|Molar mass||479.02 g/mol|
|Appearance||dark reddish purple, brown or black crystalline solid|
|Solubility in water||20 g/l (25 °C)|
|Solubility in methanol||400 g/l|
| (what is: / ?)
Except where noted otherwise, data are given for materials in their standard state (at 25 °C, 100 kPa)
Rhodamine 6G // is a highly fluorescent Rhodamine family dye. It is often used as a tracer dye within water to determine the rate and direction of flow and transport. Rhodamine dyes fluoresce and can thus be detected easily and inexpensively with instruments called fluorometers. Rhodamine dyes are used extensively in biotechnology applications such as fluorescence microscopy, flow cytometry, fluorescence correlation spectroscopy and ELISA.
Rhodamine 6G is also used as a laser dye, or gain medium, in dye lasers, and is pumped by the 2nd (532 nm) harmonic from an Nd:YAG laser or nitrogen laser. The dye has a remarkably high photostability, high fluorescence quantum yield (0.95 ), low cost, and its lasing range has close proximity to its absorption maximum (approximately 530 nm). The lasing range of the dye is 555 to 585 nm with a maximum at 566 nm.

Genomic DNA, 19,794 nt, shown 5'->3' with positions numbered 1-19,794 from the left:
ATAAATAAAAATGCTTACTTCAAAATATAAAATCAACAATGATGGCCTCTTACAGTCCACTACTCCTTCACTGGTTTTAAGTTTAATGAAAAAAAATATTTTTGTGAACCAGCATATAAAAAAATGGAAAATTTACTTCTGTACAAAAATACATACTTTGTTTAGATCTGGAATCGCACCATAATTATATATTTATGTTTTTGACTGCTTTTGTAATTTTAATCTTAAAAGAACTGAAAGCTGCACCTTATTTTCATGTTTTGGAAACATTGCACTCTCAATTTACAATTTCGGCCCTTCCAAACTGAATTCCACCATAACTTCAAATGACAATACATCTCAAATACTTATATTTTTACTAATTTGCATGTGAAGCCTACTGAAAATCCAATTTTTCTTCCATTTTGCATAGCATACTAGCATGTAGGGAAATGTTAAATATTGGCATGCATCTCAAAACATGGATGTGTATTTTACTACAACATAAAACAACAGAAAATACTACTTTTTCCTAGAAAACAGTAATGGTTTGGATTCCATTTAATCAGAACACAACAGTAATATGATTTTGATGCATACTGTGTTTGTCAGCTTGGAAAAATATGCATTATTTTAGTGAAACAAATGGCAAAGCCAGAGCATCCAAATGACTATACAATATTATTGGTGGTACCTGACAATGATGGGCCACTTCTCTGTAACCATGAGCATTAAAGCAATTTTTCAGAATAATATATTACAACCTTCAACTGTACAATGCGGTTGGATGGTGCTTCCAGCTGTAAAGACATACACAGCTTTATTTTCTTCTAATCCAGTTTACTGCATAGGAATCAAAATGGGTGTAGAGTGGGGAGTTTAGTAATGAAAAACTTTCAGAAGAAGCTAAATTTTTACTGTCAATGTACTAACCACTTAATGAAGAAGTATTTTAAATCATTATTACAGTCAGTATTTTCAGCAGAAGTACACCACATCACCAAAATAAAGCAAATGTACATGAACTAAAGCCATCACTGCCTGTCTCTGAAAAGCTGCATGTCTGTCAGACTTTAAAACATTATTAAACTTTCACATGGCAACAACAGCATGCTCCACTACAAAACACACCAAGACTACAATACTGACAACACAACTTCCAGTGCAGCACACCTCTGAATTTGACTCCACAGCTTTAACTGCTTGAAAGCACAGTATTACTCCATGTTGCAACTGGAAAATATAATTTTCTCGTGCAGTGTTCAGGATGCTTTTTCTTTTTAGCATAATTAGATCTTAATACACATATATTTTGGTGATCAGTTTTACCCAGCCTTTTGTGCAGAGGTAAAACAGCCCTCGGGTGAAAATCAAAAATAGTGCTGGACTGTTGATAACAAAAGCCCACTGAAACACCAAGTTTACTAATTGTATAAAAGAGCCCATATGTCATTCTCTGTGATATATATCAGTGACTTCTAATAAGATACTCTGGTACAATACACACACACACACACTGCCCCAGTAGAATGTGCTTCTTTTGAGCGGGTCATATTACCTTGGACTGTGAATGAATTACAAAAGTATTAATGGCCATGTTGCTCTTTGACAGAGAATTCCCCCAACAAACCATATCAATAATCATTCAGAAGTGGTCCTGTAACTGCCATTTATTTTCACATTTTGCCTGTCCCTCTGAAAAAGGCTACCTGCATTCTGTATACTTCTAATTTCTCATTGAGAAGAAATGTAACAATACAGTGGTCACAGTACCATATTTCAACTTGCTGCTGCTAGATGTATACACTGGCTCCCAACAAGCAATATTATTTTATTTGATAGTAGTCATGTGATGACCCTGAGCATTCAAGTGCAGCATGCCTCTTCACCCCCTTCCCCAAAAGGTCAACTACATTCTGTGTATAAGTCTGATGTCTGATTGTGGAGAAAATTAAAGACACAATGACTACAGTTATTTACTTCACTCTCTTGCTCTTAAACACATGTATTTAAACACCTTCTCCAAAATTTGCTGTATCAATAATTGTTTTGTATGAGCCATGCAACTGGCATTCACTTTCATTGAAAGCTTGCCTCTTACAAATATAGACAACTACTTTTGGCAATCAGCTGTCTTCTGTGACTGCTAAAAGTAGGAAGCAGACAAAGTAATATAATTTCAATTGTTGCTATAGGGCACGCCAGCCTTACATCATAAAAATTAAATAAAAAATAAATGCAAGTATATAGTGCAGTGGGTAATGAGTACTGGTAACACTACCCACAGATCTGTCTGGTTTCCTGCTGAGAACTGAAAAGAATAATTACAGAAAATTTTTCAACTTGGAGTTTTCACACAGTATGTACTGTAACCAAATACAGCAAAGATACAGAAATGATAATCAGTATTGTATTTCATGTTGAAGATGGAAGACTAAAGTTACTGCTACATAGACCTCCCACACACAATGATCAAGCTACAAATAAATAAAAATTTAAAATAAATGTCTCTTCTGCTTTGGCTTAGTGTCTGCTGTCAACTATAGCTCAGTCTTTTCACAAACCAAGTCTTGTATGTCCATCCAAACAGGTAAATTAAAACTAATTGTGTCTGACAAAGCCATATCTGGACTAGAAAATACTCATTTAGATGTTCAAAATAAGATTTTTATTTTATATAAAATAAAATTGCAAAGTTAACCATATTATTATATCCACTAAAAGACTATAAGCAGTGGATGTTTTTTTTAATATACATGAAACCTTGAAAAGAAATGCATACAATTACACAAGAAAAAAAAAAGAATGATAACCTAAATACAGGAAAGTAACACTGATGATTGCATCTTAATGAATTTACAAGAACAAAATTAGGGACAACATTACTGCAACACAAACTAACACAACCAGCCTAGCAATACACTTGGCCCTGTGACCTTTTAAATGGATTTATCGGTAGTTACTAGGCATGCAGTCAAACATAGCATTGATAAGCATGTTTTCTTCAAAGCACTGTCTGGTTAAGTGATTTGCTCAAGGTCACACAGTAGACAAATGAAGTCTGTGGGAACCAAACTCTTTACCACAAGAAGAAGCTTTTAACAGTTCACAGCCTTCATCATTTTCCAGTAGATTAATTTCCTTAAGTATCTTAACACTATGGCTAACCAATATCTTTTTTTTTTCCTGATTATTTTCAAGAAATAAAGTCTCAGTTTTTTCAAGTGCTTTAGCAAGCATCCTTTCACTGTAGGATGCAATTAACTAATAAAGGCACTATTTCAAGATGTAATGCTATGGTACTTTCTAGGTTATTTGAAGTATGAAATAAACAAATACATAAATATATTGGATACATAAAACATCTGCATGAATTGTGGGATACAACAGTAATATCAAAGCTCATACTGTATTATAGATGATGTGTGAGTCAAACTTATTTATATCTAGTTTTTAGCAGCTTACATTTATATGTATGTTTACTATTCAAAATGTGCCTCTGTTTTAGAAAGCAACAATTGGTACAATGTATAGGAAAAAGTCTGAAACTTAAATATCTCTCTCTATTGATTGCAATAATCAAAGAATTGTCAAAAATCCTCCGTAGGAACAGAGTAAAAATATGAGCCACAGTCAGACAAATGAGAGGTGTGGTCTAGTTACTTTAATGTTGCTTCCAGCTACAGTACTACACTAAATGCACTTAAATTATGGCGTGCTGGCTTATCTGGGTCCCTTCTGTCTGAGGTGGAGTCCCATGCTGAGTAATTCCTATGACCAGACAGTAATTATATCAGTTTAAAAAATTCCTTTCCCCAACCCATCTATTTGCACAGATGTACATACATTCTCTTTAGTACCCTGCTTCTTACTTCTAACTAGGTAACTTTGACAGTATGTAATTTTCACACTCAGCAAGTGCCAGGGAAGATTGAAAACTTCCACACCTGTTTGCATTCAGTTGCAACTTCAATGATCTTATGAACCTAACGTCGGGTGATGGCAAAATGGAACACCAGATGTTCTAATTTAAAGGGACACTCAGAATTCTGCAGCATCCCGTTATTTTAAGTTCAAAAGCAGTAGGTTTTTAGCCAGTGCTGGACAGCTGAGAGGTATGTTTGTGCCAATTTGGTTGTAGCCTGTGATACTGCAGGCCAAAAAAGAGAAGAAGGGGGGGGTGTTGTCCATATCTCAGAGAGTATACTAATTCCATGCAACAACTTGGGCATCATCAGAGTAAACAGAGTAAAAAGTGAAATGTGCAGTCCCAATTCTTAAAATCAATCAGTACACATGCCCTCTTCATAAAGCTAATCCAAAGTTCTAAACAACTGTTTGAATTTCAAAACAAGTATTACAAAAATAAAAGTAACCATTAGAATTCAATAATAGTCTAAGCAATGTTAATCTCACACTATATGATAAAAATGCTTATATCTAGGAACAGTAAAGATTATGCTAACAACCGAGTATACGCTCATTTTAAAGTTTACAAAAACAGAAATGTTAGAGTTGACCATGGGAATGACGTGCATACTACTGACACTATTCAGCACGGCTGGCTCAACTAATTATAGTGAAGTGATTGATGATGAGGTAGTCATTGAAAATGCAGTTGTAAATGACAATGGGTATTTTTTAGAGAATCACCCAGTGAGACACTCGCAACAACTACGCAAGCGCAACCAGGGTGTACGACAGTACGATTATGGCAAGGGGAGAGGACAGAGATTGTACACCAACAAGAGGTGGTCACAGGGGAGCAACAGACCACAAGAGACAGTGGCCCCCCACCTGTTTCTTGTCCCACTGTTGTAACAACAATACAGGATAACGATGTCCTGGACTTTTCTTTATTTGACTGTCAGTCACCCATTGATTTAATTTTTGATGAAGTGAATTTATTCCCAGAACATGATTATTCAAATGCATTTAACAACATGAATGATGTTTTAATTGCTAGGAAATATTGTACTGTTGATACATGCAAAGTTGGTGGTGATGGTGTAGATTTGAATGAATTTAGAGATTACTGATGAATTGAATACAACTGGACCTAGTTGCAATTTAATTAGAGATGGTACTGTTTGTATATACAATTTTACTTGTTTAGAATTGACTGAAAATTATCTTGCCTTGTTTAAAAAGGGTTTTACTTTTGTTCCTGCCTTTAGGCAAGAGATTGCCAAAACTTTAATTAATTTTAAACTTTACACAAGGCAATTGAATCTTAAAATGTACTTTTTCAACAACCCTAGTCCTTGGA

Rhodamine 6G usually comes in three different forms. Rhodamine 6G chloride is a bronze/red powder with the chemical formula C27H29ClN2O3. Although highly soluble, this formulation is very corrosive to all metals except stainless steel. Other formulation are less soluble, but also less corrosive. Rhodamine 6G Perchlorate, (C27H29ClN2O7), comes in the form of red crystals, while rhodamine 6G tetrafluoroborate, (C27H29BF4N2O3), appears as maroon crystals.
- F. P. Schäfer (Ed.), Dye Lasers, 3rd Ed. (Springer-Verlag, Berlin, 1990).
- F. J. Duarte and L. W. Hillman (Eds.), Dye Laser Principles (Academic, New York, 1990).
- R. F. Kubin and A. N. Fletcher, "Fluorescence quantum yields of some rhodamine dyes." J. Luminescence 27 (1982) 455
- Rhodamine 6G
- RHODAMINE 6G